This invasion has an interesting story, which is that Honoria, the sister of Emperor Valentinian III, was a young and ambitious woman who was jealous of her brother, the emperor. Even though she had her own rooms and her own entourage, she did not have actual authority.


Because she was bored with the wealthy life she lived, she had a romantic relationship with her treasurer. The affair was discovered, the treasurer was executed, and Honoria was engaged to a wealthy consul. So she decided to take revenge on her brother and seize power alone.


Knowing of Attila's plans to invade the country, she sent one of her loyal servants to Attila, asking him to save her from an unpleasant marriage and promising him money. Her servant carried her wedding ring to him as a show of good faith, implying her willingness to be Attila's wife.


Honoria's actions were discovered, and her servant was beheaded upon his return from Attila.


What happened next?

Meanwhile, Attila was preparing for an invasion, and had to act quickly to thwart an attack by the city of Constantinople, and found the perfect excuse in the offer of the Emperor's young sister, Honoria.


Attila sent a series of letters to Valentinian with bolder demands. In one letter he demanded that Honoria be a partner in ruling the empire, in another letter Valentinian demanded that half his kingdom be handed over to Honoria as her dowry, and the third envoy conveyed these insulting phrases: My lord commands you, through us, to prepare your palace for him.


Valentinian refused these demands, giving Attila a pretext to attack.


In the spring of 451, Attila crossed the Rhine River at the head of a huge army. Attila's habit was indirect blackmail, but this time he changed it to direct military intervention. The motives for this are not yet clear. This may be because his survival in power required him to demonstrate his military strength to his leaders.


On the other hand, this may be due to his feeling that the Western Roman Empire did not offer him enough respect or (gold). History tells us that the incentive was a letter from the Emperor's sister Honoria. Regardless of the real reason, the Huns were now inside the Roman Empire burning, plundering, and killing large numbers of civilians.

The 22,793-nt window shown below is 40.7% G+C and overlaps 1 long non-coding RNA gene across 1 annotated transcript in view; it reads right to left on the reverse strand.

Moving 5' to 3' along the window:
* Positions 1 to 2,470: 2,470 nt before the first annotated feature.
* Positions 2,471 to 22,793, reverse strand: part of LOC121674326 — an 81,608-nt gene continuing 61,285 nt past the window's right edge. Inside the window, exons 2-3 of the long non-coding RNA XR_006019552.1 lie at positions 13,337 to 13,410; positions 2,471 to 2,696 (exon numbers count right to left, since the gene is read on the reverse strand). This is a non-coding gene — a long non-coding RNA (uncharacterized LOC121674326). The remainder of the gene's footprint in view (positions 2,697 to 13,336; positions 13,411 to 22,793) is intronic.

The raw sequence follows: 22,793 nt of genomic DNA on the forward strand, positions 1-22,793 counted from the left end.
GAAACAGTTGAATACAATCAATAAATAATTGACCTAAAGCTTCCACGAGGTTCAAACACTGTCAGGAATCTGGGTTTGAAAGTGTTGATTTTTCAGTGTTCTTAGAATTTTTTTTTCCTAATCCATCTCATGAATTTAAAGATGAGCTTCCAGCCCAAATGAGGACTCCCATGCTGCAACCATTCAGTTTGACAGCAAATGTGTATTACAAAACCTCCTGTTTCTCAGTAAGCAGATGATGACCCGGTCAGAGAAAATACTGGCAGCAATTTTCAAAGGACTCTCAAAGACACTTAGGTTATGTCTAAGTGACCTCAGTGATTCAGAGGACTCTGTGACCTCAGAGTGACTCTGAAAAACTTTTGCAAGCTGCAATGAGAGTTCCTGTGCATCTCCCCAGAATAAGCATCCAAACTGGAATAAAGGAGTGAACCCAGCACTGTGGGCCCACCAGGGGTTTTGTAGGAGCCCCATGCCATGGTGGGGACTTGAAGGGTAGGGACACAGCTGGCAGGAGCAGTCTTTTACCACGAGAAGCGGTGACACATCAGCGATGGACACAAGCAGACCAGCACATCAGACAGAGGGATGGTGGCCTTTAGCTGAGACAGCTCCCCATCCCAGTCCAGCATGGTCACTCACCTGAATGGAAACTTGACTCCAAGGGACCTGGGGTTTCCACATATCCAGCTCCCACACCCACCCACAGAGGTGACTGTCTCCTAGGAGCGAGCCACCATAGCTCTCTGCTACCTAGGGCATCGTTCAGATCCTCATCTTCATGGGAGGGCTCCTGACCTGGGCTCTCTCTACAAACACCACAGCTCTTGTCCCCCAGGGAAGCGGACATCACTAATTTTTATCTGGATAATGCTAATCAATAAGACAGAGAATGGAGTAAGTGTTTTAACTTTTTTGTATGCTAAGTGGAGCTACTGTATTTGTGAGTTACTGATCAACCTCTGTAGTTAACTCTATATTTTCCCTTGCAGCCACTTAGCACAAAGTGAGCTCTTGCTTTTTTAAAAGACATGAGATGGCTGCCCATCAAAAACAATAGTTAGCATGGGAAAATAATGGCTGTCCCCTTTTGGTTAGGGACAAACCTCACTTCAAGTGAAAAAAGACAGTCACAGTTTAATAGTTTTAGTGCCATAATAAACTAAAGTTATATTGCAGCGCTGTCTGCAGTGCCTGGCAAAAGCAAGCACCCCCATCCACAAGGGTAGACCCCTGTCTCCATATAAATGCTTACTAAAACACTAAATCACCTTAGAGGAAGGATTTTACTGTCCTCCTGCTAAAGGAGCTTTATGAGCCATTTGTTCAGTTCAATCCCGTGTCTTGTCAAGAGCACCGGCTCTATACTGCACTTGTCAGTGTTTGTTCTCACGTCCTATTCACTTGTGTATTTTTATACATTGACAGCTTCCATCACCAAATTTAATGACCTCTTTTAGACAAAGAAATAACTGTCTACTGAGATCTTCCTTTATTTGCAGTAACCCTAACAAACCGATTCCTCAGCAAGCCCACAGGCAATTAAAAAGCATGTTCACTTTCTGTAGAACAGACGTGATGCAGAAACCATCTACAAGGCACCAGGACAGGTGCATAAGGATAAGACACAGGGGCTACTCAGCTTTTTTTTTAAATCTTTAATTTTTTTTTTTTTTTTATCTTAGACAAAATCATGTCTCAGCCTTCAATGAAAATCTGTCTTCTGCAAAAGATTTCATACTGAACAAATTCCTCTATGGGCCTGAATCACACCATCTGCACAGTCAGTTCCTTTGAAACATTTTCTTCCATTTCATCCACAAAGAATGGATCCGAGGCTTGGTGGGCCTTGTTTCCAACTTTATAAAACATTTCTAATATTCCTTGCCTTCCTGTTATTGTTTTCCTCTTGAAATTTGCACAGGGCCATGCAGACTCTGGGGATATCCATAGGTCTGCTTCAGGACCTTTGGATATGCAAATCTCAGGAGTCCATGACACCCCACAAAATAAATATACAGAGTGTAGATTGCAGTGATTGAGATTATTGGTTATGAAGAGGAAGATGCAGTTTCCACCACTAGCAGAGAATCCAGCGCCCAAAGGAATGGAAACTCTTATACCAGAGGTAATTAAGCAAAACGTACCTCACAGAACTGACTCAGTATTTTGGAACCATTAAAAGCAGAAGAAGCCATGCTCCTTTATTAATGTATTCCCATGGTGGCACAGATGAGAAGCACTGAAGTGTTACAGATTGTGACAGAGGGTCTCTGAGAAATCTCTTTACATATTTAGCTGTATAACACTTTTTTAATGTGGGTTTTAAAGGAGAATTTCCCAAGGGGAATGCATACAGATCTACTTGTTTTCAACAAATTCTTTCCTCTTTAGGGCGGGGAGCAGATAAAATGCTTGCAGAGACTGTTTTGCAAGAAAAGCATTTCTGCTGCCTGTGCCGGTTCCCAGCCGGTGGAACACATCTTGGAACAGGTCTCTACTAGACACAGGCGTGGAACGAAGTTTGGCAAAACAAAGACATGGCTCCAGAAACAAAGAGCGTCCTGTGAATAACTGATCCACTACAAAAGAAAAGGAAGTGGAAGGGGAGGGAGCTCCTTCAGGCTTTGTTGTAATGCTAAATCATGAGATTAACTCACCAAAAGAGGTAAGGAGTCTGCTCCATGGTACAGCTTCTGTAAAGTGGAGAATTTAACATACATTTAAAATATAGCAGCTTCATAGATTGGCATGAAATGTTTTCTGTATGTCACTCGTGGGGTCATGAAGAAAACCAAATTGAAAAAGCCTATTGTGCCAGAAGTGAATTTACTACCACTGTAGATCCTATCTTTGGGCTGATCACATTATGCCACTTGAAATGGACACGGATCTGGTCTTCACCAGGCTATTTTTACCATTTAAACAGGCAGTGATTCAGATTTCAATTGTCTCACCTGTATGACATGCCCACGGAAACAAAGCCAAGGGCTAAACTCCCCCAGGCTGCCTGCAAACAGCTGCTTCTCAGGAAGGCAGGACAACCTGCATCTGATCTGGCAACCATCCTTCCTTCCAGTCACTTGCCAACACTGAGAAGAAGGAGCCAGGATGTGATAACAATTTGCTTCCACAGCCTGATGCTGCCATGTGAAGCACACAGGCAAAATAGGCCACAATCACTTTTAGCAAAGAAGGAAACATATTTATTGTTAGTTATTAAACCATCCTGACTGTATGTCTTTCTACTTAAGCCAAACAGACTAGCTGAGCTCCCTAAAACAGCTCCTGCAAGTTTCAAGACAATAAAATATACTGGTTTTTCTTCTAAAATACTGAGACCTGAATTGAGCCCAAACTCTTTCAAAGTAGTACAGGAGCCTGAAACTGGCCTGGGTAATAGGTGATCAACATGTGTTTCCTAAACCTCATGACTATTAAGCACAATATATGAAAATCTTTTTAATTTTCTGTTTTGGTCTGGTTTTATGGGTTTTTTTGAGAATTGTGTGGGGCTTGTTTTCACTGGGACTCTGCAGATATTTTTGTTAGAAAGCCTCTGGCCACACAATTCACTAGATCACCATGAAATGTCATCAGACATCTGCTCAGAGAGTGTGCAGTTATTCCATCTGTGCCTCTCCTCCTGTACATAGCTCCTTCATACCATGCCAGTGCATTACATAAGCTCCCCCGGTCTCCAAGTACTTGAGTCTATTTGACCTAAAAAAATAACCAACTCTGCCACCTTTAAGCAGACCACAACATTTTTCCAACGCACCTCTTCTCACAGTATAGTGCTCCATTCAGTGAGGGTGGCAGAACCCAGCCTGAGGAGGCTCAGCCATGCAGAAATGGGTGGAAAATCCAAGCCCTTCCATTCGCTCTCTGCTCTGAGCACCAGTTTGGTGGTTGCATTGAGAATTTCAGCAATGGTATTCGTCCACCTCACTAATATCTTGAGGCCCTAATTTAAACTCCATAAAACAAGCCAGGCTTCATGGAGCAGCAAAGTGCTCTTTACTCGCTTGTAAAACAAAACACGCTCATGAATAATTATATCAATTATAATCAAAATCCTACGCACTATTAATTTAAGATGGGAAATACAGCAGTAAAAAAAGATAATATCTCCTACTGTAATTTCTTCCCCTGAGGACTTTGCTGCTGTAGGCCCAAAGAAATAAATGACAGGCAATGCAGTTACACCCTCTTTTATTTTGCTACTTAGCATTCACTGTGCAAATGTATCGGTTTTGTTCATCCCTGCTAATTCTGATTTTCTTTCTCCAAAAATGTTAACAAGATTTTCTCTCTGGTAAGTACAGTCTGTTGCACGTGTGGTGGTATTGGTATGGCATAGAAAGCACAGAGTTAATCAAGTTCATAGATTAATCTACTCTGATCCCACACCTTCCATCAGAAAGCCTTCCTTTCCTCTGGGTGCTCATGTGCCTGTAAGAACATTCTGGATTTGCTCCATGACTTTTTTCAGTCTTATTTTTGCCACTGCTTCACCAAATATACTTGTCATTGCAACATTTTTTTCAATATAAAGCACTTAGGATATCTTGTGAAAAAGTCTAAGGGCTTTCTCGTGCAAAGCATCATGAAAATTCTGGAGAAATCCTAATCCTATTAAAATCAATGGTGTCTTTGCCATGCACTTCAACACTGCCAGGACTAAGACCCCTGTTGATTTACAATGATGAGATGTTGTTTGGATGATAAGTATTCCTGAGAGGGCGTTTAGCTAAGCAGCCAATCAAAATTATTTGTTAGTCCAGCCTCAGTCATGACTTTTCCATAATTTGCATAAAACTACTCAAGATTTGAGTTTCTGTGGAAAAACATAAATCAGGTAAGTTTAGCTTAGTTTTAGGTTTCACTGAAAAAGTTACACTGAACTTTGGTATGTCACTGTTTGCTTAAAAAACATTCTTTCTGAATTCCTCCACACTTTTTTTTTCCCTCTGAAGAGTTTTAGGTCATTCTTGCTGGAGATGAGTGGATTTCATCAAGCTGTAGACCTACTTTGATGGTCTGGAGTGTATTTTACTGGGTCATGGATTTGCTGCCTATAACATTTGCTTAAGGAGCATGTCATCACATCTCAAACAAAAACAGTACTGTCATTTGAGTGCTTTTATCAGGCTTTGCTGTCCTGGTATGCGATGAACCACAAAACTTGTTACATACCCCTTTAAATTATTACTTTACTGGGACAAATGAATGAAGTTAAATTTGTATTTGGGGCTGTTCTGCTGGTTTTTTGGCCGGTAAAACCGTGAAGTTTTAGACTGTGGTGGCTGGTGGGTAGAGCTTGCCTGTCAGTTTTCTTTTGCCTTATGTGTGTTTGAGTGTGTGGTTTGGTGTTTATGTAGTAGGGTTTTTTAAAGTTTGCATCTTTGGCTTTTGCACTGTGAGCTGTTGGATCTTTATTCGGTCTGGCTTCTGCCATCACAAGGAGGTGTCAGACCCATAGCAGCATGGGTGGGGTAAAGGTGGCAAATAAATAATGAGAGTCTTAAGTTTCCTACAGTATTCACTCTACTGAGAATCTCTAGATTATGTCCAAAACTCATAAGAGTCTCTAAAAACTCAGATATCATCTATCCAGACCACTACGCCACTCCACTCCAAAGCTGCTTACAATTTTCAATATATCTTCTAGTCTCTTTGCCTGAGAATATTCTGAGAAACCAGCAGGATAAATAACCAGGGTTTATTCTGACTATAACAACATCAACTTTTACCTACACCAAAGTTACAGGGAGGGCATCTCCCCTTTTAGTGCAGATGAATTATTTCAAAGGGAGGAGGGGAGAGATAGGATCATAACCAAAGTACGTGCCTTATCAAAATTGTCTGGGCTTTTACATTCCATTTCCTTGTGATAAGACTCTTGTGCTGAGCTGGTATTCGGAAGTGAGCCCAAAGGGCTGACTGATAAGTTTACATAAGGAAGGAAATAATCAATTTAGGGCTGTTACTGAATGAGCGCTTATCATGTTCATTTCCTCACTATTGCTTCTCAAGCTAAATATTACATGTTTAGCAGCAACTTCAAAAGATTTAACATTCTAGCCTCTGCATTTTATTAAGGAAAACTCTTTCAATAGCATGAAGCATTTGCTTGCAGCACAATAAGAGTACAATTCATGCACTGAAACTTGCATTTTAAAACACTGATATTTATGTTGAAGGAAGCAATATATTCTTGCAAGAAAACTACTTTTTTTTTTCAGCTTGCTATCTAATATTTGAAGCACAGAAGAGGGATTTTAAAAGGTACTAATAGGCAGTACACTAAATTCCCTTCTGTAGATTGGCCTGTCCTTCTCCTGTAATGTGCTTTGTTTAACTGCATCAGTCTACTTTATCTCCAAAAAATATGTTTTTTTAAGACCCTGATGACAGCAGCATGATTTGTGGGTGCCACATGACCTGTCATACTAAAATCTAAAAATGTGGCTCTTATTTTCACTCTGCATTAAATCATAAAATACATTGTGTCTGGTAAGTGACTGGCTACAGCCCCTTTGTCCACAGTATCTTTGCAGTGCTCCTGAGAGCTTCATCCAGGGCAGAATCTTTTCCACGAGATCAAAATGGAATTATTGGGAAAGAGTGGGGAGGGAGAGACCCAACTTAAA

Attila's army had traveled two-thirds of the way across France when it was stopped by combined Roman and Gothic forces. By then Attila's army was too exhausted to fight. The army retreated until it was forced to go into battle.


On the morning of June 20, 451, the two sides clashed in northeastern France. More than 160,000 people died on both sides, and the Roman historian Jordanes points out that the squares were stacked with the bodies of the dead, and that the rivers were overflowing with blood. The Romans were on the verge of losing the battle, but it was the Huns who were defeated in the end.


During the loss, Attila was planning to sacrifice himself, when his opponent, the great Roman leader Aetius, let him go.


Why did he do that? Maybe because he felt like he could benefit from it despite everything. He may have feared that the fall of Attila would mean the reappearance of the Visigoths, Rome's former enemies and now allies. So he got rid of both of them, sending the Goths back to their homeland in southwestern France, and Attila to Hungary.


Letting Attila go was the worst mistake. The following year, Attila returned with a larger army and attacked northern Italy, targeting Rome itself. The Huns took control of many towns in the Po Valley, but disease and famine were the reason for their stop, not military defeat, and after that they returned to Hungary for the last time.


The emperor unconditionally accepted all of Attila the Hun's demands. He promised to marry Honoria on condition of giving her a dowry in gold. For his part, Attila was also eager to leave Italy, not only because of the heavy losses he had suffered as a result of the campaign (food was scarce and disease was spreading), but also because his army was on the verge of disintegration.


This is how Attila the Hun died, who terrorized the world!

The withdrawal from Italy marks the beginning of the end for Attila. In 453, shortly after his withdrawal from Italy, he took a new wife to add to his long list of wives.


Her name was Ildico and she was probably a Germanic princess. Attila suffered a heart attack on his wedding night when he “succumbed to an overdose of pleasure,” the Gothic historian Jordanes tells us.


In the morning, his entourage found him dead and Ildiko sat next to him, sobbing behind her hood. Jordanes refers to internal bleeding which appears to have filled the king's lungs and drowned him.


Other stories circulating suggest that he died from a drunken fit, a heart attack resulting from excessive sexual activity, or that he was killed by Ildiko's own hands.


But there is an alternative theory about his death. Miles Russell states: Given Attila's reputation for moderation, at least with regard to alcohol consumption, it is likely that he was murdered.


The death of Attila deprived the Hun people of a great and brilliant leader. In a few years, their empire disintegrated. It is true that it was only a violent and short-lived state, composed of warriors interested only in plundering gold, but the impact of the Hun Empire on the political, religious and cultural institutions of the Romans was deep.


The farewell words engraved on the tombstone of Attila the Hun sum up his character well. He plundered profusely and died “safe among his entourage, happy, joyful and painless.”